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near and dear to him, the influence and the benefits of this liberty, and of these institutions. Let us, then, acknowledge the blessing; let us feel it deeply and powerfully; let us cherish a strong affection for it, and resolve to maintain and perpetuate it. The blood of our fathers, let it not have been shed in vain ; the great hope of posterity, let it not be blasted.
5. It cannot be denied, but by those who would dispute against the sun, that with America, and in America, a new era commences in human affairs. This era is distinguished by free, representative governments; by entire religious liberty; by improved systems of national intercourse ; by a newly awakened and an unquenchable spirit of free inquiry; and by a diffusion of knowledge through the community, such as bas been before, altogether unknown and unheard of America, America, our country, fellow-citizens, our own dear and native land, is inseparably connected, fast bound up, in fortune and by fate, with these great interests. If they fall, we fall with them; if they stand, it will be because we have upheld them.
[ Characters. --GLENALVON and NORVAL. See Personation, p. 202.] Glen. Has Norval seen the troops ?
Nor. The setting sun,
* Home, (John,) a clergyman and writer of Scotland, born in 1724, and died on 1208.
i llelm, for helmet, defensive armor for the head.
Corslet, or spear, glanced back his gilded beams.
Glen. Thou talk’st it well! no leader of our host,
Nor. If I shall e'er acquire a leader's name,
Glen. You wrong yourself, brave sir! Your martial deede
Nor. Sir! - I have been accustomed all my days
Glen. I did not mean
Nor. My pride!
Glen. Suppress it, as you wish to prosper : Your pride's excessive! yet, for Randolph's sake,
• Corslet, armor formerly worn by pikemon in battle, to protoct the body.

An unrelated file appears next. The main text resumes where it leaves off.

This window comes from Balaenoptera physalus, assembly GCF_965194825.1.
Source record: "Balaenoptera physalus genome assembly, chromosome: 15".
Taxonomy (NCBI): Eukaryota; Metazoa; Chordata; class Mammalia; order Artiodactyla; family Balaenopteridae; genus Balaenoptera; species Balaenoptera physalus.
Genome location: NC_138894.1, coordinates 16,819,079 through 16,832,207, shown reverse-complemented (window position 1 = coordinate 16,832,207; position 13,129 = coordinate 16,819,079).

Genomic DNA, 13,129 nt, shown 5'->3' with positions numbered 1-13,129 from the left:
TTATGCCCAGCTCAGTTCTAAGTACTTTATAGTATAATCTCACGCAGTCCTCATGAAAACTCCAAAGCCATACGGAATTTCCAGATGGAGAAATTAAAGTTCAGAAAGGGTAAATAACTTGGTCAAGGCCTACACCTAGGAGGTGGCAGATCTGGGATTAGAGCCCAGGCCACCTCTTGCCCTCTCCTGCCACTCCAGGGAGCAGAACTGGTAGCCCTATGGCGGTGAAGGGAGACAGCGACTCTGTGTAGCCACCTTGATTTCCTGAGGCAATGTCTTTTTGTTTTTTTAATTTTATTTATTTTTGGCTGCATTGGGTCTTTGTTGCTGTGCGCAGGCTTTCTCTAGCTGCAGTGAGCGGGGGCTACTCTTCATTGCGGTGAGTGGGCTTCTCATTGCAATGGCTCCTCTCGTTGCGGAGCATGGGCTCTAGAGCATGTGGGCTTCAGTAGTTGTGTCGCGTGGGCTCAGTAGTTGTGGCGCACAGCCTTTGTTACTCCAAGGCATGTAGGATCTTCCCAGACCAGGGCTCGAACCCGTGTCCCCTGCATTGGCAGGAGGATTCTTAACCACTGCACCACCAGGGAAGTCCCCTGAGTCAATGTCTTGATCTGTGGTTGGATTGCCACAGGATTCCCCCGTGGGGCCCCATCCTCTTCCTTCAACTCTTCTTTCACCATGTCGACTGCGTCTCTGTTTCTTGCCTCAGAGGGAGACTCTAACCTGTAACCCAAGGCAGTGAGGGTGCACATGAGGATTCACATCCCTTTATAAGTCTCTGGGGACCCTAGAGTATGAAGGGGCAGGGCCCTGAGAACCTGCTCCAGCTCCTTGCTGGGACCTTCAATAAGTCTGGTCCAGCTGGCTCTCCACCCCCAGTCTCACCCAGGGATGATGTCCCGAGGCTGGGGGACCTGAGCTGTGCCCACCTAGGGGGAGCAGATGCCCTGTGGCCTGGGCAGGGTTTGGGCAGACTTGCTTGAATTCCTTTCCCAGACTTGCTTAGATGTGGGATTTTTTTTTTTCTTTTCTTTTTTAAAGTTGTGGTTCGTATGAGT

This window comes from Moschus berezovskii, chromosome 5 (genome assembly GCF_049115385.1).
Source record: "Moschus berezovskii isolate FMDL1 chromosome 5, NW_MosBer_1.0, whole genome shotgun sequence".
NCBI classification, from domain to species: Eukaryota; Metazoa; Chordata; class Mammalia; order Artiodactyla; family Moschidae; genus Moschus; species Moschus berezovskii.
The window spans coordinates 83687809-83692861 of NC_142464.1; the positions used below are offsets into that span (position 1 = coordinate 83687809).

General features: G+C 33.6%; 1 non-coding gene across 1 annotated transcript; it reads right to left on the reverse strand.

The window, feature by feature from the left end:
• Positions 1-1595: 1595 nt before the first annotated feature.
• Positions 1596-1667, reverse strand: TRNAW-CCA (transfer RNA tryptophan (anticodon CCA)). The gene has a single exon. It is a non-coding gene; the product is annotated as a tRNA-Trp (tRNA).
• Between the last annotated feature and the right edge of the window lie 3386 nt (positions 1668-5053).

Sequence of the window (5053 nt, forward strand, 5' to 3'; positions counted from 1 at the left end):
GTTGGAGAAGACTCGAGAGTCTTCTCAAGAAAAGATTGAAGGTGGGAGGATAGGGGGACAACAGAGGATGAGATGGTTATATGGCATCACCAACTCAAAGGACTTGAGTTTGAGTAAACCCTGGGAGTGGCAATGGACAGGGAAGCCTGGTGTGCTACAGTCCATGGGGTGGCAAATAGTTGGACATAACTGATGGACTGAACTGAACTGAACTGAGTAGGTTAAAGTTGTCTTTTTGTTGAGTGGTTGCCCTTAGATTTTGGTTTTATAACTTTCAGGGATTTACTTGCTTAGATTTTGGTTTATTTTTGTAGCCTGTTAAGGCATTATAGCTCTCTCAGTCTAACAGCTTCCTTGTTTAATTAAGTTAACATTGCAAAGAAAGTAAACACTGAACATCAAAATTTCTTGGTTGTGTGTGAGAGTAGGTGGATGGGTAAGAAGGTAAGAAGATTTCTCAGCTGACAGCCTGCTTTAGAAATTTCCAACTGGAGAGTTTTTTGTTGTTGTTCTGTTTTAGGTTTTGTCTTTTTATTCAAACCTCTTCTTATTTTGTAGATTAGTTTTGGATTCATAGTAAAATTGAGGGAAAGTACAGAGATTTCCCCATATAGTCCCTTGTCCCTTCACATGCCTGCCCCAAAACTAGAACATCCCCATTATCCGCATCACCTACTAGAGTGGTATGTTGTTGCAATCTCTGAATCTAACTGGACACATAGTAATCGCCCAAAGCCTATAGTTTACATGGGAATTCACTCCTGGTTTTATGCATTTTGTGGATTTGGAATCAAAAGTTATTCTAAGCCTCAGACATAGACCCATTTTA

I will not leave you to its rash direction.
Nor. A shepherd's scorn!
Glen. Yes. If you presume
“ You are no match for me, What will become of you ?
Nor. Hast thou no fears for thy presumptuous self?
Glen. Unwillingly I did: a nobler foe
Nor. Whom dost thou think me?
Nor. So I am;
Glen. A peasant's son, — a wandering beggar boy,
no more, even if he speak the truth. Nor. False as thou art, dost thou suspect my truth?
Glen. Thy truth! Thou ’rt all a lie, and false as fiends Is the vain-glorious tale thou told'st to Randolph.
Nor. If I were chained, unarmed, or bed-rid old,
Glen. Dost thou not know Glenalvon born to rule
Nor. Villain ! — no more:Draw, and defend thy life. (They draw their swords.] I did design To have defied thee in another cause;
But Heaven accelerates its vengeance on thee.
[They fight.] [Enter Lord Randolph.] Lord Randolph. Hold! -I command you both : The man that stirs, makes me his foe.
Nor. Another voice than thine,
Glen. Hear him, my lord, he's wondrous condescending !
[Both sheathe their swords.)
Nor. Nay, my good lord, though I revere you much,
Lord R. Thus far, I'll mediate with impartial voice :
Glen. I agree to this.
• Cal-o-do'ni-e, the ancient name of Scotland.
Nor. And I do. (Exit Randolph )
Nor. Think not so lightly, sir, of my resentment;
LESSON XXVII. A RILL FROM THE TOWN PUMP. - HAWTHORNE. (Humorous. See rule 9, p. 186. Scene, the corner of two principal streets. The Town Pump talking through its nose.]
1. Noon, by the north clock! Noon, by the east! High noon, too, by these hot sunbeams, which fall, scarcely aslope, upon my head, and almost make the water bubble and smoke, in the trough under my nose. Truly, we public characters have a tough time of it! And, among all the town officers, chosen at March meeting, where is he that sustains, for a single year, the burden of such manifold duties as are imposed, in perpetuity, upon the Town Pump?
2. The title of “town treasurer” is rightly mine, as guardian of the best treasure that the town has. The overseers of the poor ought to make me their chairman, since I provide bountifully for the pauper, without expense to him that pays taxes. I am at the head of the fire department, and one of the physicians to the board of health. As a keeper of the peace, all water-drinkers will confess me equal to the constable. I perform some of the duties of the town clerk, by promulgating public notices, when they are pasted
front. 3 To speak within bounds, I am the chief person of the